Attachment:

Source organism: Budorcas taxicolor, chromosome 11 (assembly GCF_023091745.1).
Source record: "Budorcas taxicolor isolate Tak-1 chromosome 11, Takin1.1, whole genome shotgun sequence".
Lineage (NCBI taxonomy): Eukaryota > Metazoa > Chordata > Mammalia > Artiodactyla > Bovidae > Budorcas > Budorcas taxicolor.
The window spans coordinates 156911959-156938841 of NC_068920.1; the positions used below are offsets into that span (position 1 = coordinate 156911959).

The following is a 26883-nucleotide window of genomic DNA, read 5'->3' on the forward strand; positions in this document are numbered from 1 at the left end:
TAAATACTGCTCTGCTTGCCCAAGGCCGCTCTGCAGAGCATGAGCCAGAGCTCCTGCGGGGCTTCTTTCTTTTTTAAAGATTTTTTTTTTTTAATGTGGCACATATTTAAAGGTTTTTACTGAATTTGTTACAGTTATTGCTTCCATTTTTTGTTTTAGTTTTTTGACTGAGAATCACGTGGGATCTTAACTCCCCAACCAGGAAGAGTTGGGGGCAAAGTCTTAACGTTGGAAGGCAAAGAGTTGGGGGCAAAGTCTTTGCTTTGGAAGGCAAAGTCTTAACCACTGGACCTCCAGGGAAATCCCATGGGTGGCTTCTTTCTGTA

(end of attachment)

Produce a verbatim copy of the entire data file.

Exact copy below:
Source organism: Budorcas taxicolor, chromosome 11 (assembly GCF_023091745.1).
Source record: "Budorcas taxicolor isolate Tak-1 chromosome 11, Takin1.1, whole genome shotgun sequence".
Lineage (NCBI taxonomy): Eukaryota > Metazoa > Chordata > Mammalia > Artiodactyla > Bovidae > Budorcas > Budorcas taxicolor.
The window spans coordinates 156911959-156938841 of NC_068920.1; the positions used below are offsets into that span (position 1 = coordinate 156911959).

The following is a 26883-nucleotide window of genomic DNA, read 5'->3' on the forward strand; positions in this document are numbered from 1 at the left end:
TAAATACTGCTCTGCTTGCCCAAGGCCGCTCTGCAGAGCATGAGCCAGAGCTCCTGCGGGGCTTCTTTCTTTTTTAAAGATTTTTTTTTTTTAATGTGGCACATATTTAAAGGTTTTTACTGAATTTGTTACAGTTATTGCTTCCATTTTTTGTTTTAGTTTTTTGACTGAGAATCACGTGGGATCTTAACTCCCCAACCAGGAAGAGTTGGGGGCAAAGTCTTAACGTTGGAAGGCAAAGAGTTGGGGGCAAAGTCTTTGCTTTGGAAGGCAAAGTCTTAACCACTGGACCTCCAGGGAAATCCCATGGGTGGCTTCTTTCTGTA